1 Jul 2017 #556
By definition, if something's old-fashioned, it's no longer in fashion, right? You can't have it both ways!
Ironside 53 | 12,424
1 Jul 2017 #557
By definition, if something's old-fashioned, it's no longer in fashion, right?

It had been in use during my life-time and I'm not some 70 years old geezer. I see it as temporally downfall of the Polish culture - all those historical curse words are replaced by the dumb teens by a one word only - kurwa. yuck !
Lyzko 45 | 9,420
1 Jul 2017 #558
...pepek, upierd etc.. Yes, we know(:-

Was watching Wajda's classic "Popiol i Diamenty" on BRAVO channel several evenings ago. Wow, how the mighty have fallen. Their Polish seemed soooo classic, if totally natural for those times:-)
JakeP 1 | 6
20 Jul 2017 #559

How to say this in Polish, help greatly appreciated!

Hi everyone,

I am trying to say -

"I hope you are having a wonderful night."


"What comes easy isn't worth having, and what is worth having doesn't come easy."

Thanks for any help, much appreciated.
For the first I have "Mam nadzieję, że masz cudowną noc", but I am not certain. For the second I have no clue.
Thank you all.
Looker - | 1,134
20 Jul 2017 #560
Your translation for the first sentence seems correct.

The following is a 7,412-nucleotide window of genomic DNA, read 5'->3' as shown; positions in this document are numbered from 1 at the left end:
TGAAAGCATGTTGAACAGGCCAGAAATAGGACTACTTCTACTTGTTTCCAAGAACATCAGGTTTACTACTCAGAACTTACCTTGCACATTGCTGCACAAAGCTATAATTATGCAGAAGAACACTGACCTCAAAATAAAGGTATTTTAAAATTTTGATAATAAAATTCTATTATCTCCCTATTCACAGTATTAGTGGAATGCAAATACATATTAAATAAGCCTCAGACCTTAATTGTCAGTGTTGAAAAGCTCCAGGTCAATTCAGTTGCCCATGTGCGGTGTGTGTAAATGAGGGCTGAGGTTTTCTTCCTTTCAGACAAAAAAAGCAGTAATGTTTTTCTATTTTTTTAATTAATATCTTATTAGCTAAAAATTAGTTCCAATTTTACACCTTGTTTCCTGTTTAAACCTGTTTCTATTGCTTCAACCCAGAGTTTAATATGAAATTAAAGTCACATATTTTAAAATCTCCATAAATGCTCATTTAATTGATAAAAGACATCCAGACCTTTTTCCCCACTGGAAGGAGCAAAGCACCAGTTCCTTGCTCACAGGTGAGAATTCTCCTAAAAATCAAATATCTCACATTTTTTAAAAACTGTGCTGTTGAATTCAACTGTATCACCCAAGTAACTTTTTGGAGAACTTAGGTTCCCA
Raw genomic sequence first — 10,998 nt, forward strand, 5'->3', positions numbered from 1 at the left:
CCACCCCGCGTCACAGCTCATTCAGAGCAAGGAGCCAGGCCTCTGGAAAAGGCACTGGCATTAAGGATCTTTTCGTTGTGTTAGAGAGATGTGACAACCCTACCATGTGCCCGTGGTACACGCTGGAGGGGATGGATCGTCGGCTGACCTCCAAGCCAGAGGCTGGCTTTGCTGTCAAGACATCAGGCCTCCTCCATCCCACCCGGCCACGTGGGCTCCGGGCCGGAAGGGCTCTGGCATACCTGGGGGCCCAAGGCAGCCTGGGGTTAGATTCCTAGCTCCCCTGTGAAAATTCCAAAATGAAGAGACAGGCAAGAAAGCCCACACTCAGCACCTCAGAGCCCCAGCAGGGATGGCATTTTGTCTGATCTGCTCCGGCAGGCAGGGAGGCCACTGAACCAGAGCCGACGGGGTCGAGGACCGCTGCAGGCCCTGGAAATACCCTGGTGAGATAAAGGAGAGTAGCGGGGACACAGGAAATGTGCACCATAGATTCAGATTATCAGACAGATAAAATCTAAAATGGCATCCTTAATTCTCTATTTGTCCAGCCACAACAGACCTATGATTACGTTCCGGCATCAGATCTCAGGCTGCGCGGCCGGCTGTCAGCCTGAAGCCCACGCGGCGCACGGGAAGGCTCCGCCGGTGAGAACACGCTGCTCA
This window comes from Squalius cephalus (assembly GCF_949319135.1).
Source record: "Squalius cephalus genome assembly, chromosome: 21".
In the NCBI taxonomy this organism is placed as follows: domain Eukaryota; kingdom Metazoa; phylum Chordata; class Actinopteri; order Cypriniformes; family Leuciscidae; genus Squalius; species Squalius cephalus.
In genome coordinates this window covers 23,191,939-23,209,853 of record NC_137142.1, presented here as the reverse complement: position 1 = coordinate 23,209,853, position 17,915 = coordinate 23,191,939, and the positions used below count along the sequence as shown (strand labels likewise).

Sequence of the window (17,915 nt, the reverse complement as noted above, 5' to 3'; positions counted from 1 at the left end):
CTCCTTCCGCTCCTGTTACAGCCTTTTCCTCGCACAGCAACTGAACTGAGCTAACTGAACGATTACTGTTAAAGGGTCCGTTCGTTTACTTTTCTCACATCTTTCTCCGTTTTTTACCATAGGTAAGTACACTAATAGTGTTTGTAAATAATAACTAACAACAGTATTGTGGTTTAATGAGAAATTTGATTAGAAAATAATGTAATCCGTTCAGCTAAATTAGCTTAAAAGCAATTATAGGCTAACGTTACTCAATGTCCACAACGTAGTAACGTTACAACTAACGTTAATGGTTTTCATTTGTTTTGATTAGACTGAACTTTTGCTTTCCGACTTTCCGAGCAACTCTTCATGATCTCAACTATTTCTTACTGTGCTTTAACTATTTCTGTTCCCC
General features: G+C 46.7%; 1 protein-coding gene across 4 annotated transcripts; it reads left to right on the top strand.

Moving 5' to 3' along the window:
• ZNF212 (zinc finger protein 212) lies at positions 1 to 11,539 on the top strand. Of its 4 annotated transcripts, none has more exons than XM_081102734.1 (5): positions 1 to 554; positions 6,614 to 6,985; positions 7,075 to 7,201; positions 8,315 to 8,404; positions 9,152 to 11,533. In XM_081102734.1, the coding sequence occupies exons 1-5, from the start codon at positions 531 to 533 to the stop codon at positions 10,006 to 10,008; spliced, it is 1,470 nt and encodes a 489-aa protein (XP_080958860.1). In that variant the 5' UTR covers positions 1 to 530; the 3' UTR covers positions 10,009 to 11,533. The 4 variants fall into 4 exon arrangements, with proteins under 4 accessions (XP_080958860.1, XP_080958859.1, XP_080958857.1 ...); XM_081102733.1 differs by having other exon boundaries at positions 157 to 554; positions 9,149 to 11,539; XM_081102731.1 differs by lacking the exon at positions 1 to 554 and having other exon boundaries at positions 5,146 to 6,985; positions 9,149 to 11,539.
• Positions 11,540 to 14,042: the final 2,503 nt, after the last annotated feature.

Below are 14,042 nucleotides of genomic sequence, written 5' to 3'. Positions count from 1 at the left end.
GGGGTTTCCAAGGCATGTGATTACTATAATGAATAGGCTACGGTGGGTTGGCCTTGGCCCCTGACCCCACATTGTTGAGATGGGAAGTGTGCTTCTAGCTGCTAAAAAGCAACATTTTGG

For the second one:

What comes easy...

I would say:
Co przychodzi łatwo nie jest wiele warte, a o to co warte posiadania, trzeba się postarać.

It's not easy to translate, there may be yet many variations of this meaning in Polish.
23 Jul 2017 #561
Fireman- In modern English this is a person, usually employed by the local government, who is puts out accidental fires. There is also the older meaning of the man who shovels coal into a furnace. I need this older meaning translated please.
kaprys 3 | 2,249
23 Jul 2017 #562
It would be 'palacz'
3 Aug 2017 #563

Help translate Polish handwritten document from last century //

I'm tracking my roots in Poland and stuck with this document..
it belongs to my grandfather.

can any one help me understand whats this document for and whats written there?

thanks :)
3 Aug 2017 #564
link to the document..
Looker - | 1,134
3 Aug 2017 #565
this document

It's the birth and baptismal certificate issued for Remigiusz Blaszko, born May 15th 1938 in Wólka Mała, the son of Franciszek Blaszko and Regina Klimaszewska, baptised at January 18th 1942.

This paper was prepared in Rydzewo, Szczuczyn county, Białystok voivodeship at December 11th 1946 and signed by a parish priest.
3 Aug 2017 #566
thank you so much .
Ive been looking for his birth place for a long time..
Looker - | 1,134
3 Aug 2017 #567
You may probably wonder which Poland's Wólka Mała it is, since couple of them on the Polish map, but my guess that's the one located on this map - check the proximity from Rydzewo town.
10 Aug 2017 #568
Can you please translate to Polish:
"You bring strength to my heart,
you bring light to my soul.
I will always love you."
NoToForeigners 9 | 998
10 Aug 2017 #569
"You bring strength to my heart..."

Dajesz siłę memu sercu,
dajesz światło mojej duszy.
Zawsze będę Cię kochał. (if you're a boy as ur name suggests if not then "kochała". If you're T in LGBT then "Zawsze będzie Cię kochało" lol)
11 Aug 2017 #570
Would it be too much to ask to translate a poem I wrote for her? She's already heard/read it in English, but I would like to surprise her by (trying) reading it to her in Polish.